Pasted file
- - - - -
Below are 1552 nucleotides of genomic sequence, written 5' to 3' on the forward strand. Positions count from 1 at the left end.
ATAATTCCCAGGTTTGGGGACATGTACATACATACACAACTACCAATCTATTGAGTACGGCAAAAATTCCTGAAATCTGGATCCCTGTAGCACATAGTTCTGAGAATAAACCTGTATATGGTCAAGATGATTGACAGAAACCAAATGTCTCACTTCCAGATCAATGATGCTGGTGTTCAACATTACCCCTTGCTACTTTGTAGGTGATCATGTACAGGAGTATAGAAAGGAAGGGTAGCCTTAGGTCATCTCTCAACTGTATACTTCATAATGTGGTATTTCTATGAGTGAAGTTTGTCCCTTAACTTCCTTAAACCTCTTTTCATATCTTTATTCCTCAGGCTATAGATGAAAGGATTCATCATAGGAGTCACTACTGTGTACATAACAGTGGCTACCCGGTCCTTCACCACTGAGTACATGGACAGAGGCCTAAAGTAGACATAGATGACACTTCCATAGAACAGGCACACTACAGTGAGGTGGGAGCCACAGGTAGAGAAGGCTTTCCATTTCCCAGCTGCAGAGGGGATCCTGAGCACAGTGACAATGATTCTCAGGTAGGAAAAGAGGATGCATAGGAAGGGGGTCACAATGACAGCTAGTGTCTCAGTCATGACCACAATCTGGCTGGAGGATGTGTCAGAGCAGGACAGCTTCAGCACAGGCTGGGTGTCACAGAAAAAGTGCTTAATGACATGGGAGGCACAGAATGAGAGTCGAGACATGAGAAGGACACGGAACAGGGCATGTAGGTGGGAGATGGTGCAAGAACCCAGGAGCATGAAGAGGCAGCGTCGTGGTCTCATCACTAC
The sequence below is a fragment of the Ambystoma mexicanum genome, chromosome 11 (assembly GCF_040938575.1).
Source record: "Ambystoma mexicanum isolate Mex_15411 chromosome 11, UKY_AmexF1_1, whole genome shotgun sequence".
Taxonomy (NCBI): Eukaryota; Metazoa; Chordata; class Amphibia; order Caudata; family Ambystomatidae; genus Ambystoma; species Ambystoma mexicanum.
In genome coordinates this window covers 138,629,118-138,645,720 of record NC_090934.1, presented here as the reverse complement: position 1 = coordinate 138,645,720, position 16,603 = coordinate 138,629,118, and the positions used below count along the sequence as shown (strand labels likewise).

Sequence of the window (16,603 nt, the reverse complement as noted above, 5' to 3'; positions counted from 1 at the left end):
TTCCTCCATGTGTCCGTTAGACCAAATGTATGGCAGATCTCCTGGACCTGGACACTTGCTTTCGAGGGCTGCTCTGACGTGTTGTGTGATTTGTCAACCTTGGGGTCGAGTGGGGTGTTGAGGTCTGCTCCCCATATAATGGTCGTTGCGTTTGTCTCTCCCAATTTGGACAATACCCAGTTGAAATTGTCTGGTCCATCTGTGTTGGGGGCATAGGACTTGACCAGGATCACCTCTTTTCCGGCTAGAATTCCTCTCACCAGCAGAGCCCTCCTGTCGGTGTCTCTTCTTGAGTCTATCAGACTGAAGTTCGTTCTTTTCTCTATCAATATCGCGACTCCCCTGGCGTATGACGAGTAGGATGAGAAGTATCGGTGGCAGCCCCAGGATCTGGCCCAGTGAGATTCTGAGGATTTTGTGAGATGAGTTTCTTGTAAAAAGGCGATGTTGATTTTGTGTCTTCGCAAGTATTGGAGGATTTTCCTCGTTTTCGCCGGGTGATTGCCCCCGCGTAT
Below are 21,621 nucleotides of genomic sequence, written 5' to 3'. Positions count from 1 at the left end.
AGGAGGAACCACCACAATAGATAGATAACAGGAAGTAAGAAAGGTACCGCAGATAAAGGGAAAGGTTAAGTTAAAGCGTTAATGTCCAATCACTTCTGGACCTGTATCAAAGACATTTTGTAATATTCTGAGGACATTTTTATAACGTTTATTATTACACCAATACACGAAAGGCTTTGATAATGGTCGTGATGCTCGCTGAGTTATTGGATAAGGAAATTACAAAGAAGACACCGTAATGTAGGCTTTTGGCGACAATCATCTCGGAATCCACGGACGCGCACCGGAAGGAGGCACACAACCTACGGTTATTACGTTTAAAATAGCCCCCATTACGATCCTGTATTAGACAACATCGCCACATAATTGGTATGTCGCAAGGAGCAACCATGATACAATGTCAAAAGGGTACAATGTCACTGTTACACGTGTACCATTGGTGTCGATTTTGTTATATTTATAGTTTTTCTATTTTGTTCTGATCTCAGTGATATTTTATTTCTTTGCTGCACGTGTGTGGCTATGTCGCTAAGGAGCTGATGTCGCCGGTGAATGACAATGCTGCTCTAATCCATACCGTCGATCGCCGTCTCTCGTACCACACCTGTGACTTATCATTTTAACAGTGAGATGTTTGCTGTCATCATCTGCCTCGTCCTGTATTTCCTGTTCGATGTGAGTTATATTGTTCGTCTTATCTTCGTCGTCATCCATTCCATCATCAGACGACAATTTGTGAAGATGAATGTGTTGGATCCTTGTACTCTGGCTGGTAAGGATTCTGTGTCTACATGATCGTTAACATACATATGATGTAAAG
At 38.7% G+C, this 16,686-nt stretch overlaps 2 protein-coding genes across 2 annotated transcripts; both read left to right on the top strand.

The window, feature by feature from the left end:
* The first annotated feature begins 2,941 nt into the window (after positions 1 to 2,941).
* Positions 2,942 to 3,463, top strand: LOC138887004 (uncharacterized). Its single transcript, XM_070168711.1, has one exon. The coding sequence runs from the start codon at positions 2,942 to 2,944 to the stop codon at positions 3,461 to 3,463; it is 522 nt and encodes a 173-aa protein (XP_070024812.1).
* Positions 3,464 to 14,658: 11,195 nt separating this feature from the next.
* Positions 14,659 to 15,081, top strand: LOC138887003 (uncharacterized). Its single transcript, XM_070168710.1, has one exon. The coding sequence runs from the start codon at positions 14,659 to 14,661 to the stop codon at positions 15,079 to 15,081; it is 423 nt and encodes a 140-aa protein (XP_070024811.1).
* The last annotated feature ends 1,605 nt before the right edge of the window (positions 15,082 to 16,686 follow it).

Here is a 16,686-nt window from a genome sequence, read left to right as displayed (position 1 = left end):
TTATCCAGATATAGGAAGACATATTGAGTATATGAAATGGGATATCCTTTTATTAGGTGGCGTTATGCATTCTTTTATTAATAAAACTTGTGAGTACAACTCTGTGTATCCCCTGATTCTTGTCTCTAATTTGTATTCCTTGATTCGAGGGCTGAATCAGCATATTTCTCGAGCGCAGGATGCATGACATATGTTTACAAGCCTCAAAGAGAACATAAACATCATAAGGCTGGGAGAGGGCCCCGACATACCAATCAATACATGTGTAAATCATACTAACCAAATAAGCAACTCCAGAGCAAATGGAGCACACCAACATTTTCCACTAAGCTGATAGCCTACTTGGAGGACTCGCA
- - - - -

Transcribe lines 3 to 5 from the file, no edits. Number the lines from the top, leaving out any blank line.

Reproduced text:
The sequence below is a fragment of the Ambystoma mexicanum genome, chromosome 11 (assembly GCF_040938575.1).
Source record: "Ambystoma mexicanum isolate Mex_15411 chromosome 11, UKY_AmexF1_1, whole genome shotgun sequence".
Taxonomy (NCBI): Eukaryota; Metazoa; Chordata; class Amphibia; order Caudata; family Ambystomatidae; genus Ambystoma; species Ambystoma mexicanum.